As the parent of a new baby, the number of questions you’re going to find yourself asking are, to put it mildly, astronomical.
The old saying about babies not coming with instructions has cemented itself in parental lore for a good reason. Even after spending nine months doing endless research on what to expect when baby arrives, as soon as we’re sent home from the hospital with our little ones, there’s an unavoidable feeling of unpreparedness.
Every baby is different, after all, so no manual, no set of instructions, no amount of coaching from friends and family, is going to prepare you for your child in particular. And since this is just about the biggest responsibility that a human being can have, to raise another living person, we feel an incredible obligation to get it right.
In the beginning, most babies sleep. A lot. Of course, with just about any scenario, there is always a few exceptions to the rule, in this case, having a newborn that doesn’t sleep much at all. However, for the sake of the topic of examining the 4 month sleep regression stage, we will focus on the babies that slept a lot the first 3 months of their lives, to all of a sudden, not sleeping well at all.
Many parents chalk this up to a sleep regression, as if it’s a way to explain why a child, that had seemingly mastered a skill, isn’t quite so good at it anymore. However, a question I like to ask parents who label their child’s sleep struggles as a regression is, “If your child had been doing so well and “practices” sleeping every day, how would it work that their sleep would get worse?”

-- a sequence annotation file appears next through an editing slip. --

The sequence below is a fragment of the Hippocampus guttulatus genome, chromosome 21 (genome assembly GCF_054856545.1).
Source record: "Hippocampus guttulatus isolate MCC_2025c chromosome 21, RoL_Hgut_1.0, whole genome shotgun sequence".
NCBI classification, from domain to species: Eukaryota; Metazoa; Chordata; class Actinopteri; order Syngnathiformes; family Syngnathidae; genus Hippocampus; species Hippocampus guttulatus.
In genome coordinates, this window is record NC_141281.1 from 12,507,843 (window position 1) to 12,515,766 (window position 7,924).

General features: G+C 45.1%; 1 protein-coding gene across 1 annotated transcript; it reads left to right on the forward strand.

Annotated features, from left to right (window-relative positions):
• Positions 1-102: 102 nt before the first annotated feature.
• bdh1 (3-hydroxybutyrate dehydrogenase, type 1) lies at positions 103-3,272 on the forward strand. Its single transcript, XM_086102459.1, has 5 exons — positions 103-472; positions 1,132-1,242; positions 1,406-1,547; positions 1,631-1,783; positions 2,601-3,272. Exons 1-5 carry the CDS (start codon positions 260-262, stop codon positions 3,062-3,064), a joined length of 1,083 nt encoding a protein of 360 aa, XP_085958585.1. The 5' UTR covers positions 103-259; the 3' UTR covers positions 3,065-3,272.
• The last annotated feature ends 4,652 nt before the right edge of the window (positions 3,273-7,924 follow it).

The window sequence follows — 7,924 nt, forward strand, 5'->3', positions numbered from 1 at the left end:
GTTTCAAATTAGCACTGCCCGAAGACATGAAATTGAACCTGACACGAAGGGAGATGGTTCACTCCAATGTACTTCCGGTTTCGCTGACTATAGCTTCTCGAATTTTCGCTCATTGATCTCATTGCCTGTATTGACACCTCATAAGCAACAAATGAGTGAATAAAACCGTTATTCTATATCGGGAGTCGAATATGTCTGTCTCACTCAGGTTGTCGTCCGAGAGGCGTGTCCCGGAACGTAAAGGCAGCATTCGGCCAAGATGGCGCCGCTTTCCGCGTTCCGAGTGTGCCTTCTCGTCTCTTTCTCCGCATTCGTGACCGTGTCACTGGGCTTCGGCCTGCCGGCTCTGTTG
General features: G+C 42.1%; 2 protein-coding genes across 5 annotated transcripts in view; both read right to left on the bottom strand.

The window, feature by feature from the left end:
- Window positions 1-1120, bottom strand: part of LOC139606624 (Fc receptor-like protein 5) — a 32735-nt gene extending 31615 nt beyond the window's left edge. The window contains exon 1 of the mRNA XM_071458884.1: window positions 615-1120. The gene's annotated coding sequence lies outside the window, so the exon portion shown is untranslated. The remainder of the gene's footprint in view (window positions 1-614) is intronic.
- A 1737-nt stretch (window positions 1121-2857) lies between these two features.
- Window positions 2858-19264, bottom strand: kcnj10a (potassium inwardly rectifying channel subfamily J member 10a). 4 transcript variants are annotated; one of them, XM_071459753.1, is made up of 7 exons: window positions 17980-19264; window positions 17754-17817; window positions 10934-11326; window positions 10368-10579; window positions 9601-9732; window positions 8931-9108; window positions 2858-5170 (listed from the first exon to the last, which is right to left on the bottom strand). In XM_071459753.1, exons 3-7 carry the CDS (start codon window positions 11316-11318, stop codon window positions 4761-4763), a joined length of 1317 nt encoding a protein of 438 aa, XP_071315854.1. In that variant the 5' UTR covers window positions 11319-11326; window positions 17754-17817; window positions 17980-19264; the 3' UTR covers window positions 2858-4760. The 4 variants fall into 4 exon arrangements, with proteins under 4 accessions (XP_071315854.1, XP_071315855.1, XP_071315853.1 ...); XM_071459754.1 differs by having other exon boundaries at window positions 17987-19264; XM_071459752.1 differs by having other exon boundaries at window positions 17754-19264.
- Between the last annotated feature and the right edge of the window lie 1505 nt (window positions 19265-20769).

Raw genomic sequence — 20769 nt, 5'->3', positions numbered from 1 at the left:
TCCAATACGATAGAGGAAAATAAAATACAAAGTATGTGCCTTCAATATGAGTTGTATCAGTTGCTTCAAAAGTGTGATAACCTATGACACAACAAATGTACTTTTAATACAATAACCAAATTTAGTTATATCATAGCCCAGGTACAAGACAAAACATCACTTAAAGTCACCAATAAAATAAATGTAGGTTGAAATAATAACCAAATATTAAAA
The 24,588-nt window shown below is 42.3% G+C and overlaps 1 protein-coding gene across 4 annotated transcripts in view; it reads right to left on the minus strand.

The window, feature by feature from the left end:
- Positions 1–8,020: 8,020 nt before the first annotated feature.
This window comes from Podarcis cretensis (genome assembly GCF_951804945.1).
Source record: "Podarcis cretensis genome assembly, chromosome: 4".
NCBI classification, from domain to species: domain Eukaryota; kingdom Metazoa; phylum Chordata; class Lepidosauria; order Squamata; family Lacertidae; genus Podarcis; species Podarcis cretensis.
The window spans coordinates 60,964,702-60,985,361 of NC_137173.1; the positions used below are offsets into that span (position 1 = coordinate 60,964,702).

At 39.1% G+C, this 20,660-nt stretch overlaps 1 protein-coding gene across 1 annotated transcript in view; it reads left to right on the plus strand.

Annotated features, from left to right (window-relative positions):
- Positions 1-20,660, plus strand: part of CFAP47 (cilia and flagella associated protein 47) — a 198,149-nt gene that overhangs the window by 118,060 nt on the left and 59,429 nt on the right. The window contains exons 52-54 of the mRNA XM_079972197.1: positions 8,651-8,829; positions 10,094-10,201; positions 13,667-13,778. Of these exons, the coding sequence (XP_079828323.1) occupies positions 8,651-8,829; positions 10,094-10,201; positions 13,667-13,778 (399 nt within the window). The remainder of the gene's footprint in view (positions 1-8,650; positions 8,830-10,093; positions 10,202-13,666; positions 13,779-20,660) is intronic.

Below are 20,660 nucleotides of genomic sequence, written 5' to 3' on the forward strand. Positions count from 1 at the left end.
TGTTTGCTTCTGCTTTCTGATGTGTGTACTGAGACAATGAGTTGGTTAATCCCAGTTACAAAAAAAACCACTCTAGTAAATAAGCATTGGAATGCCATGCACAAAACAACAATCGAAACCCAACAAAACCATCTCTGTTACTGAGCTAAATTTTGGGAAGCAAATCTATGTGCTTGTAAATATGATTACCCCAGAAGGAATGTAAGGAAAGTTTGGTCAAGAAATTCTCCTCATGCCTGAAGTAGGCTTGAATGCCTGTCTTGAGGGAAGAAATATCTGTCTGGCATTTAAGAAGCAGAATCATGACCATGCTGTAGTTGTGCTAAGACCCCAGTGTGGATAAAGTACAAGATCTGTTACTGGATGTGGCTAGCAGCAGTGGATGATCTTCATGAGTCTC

Is it possible that it's not a regression after all? What if I told you that it is actually a sign of transition?
I love the changing of the seasons, particularly what happens during the fall season - the changing of the leave, warm cups of hot cocoa, snuggle hats and mittens for me and my littles. It's such a great and cozy time of year!
However, one particular event that happens during the fall that I don't enjoy is Daylight Savings Time, the event in which we turn our clocks back one hour. When this time change happens, this year on November 5th, it feels like it is dark, ALL OF THE TIME. Additionally, I also don't like the impact it has on my littles and my families' littles. Moving the clocks back just one hour can really affect their body clock and sleep schedules!
Luckily, I have five tips that you can use to help navigate the time change and help make it less stressful for you and your littles.
I am a Pediatric Sleep Consultant who works with families to help them resolve their littles' sleep issues. As a mom of two littles herself, Katie has walked in the shoes of her clients and is passionate about helping them re-discover peaceful sleeps in their own homes.